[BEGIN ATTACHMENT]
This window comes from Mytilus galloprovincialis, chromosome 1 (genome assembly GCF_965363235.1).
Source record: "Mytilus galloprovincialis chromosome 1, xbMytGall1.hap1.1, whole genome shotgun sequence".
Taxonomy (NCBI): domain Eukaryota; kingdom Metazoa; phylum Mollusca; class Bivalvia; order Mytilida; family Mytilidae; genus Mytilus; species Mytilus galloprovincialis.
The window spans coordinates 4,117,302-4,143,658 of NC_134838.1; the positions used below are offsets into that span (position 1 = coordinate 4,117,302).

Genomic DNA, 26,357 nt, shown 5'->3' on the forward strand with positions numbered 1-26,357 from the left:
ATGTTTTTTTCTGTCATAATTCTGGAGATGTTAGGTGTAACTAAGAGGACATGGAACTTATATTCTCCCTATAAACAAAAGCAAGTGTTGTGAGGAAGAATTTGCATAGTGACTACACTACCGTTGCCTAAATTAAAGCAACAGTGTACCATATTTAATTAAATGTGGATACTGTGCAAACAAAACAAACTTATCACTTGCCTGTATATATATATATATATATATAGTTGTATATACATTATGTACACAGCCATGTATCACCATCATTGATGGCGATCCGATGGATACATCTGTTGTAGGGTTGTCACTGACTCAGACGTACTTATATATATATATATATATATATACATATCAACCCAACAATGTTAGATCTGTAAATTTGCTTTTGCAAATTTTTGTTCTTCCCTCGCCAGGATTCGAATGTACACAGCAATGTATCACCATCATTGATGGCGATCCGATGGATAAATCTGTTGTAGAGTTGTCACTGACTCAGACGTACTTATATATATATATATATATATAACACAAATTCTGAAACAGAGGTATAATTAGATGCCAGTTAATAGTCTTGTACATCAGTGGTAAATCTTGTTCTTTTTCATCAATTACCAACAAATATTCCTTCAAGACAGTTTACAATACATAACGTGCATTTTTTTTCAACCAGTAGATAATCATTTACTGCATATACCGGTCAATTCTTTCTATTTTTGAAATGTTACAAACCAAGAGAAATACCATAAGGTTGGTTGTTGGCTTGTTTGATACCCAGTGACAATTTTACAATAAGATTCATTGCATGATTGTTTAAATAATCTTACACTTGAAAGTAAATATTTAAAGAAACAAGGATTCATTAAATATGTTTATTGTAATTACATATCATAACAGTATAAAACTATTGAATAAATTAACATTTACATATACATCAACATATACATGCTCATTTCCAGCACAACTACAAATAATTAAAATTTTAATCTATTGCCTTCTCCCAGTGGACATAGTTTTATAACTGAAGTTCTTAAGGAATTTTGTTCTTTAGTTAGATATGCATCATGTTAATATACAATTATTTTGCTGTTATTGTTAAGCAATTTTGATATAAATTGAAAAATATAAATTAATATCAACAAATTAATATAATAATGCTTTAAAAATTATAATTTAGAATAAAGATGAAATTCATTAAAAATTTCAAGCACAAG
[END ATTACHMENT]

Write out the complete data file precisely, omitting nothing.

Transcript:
This window comes from Mytilus galloprovincialis, chromosome 1 (genome assembly GCF_965363235.1).
Source record: "Mytilus galloprovincialis chromosome 1, xbMytGall1.hap1.1, whole genome shotgun sequence".
Taxonomy (NCBI): domain Eukaryota; kingdom Metazoa; phylum Mollusca; class Bivalvia; order Mytilida; family Mytilidae; genus Mytilus; species Mytilus galloprovincialis.
The window spans coordinates 4,117,302-4,143,658 of NC_134838.1; the positions used below are offsets into that span (position 1 = coordinate 4,117,302).

Genomic DNA, 26,357 nt, shown 5'->3' on the forward strand with positions numbered 1-26,357 from the left:
ATGTTTTTTTCTGTCATAATTCTGGAGATGTTAGGTGTAACTAAGAGGACATGGAACTTATATTCTCCCTATAAACAAAAGCAAGTGTTGTGAGGAAGAATTTGCATAGTGACTACACTACCGTTGCCTAAATTAAAGCAACAGTGTACCATATTTAATTAAATGTGGATACTGTGCAAACAAAACAAACTTATCACTTGCCTGTATATATATATATATATATATAGTTGTATATACATTATGTACACAGCCATGTATCACCATCATTGATGGCGATCCGATGGATACATCTGTTGTAGGGTTGTCACTGACTCAGACGTACTTATATATATATATATATATATATACATATCAACCCAACAATGTTAGATCTGTAAATTTGCTTTTGCAAATTTTTGTTCTTCCCTCGCCAGGATTCGAATGTACACAGCAATGTATCACCATCATTGATGGCGATCCGATGGATAAATCTGTTGTAGAGTTGTCACTGACTCAGACGTACTTATATATATATATATATATATAACACAAATTCTGAAACAGAGGTATAATTAGATGCCAGTTAATAGTCTTGTACATCAGTGGTAAATCTTGTTCTTTTTCATCAATTACCAACAAATATTCCTTCAAGACAGTTTACAATACATAACGTGCATTTTTTTTCAACCAGTAGATAATCATTTACTGCATATACCGGTCAATTCTTTCTATTTTTGAAATGTTACAAACCAAGAGAAATACCATAAGGTTGGTTGTTGGCTTGTTTGATACCCAGTGACAATTTTACAATAAGATTCATTGCATGATTGTTTAAATAATCTTACACTTGAAAGTAAATATTTAAAGAAACAAGGATTCATTAAATATGTTTATTGTAATTACATATCATAACAGTATAAAACTATTGAATAAATTAACATTTACATATACATCAACATATACATGCTCATTTCCAGCACAACTACAAATAATTAAAATTTTAATCTATTGCCTTCTCCCAGTGGACATAGTTTTATAACTGAAGTTCTTAAGGAATTTTGTTCTTTAGTTAGATATGCATCATGTTAATATACAATTATTTTGCTGTTATTGTTAAGCAATTTTGATATAAATTGAAAAATATAAATTAATATCAACAAATTAATATAATAATGCTTTAAAAATTATAATTTAGAATAAAGATGAAATTCATTAAAAATTTCAAGCACAAG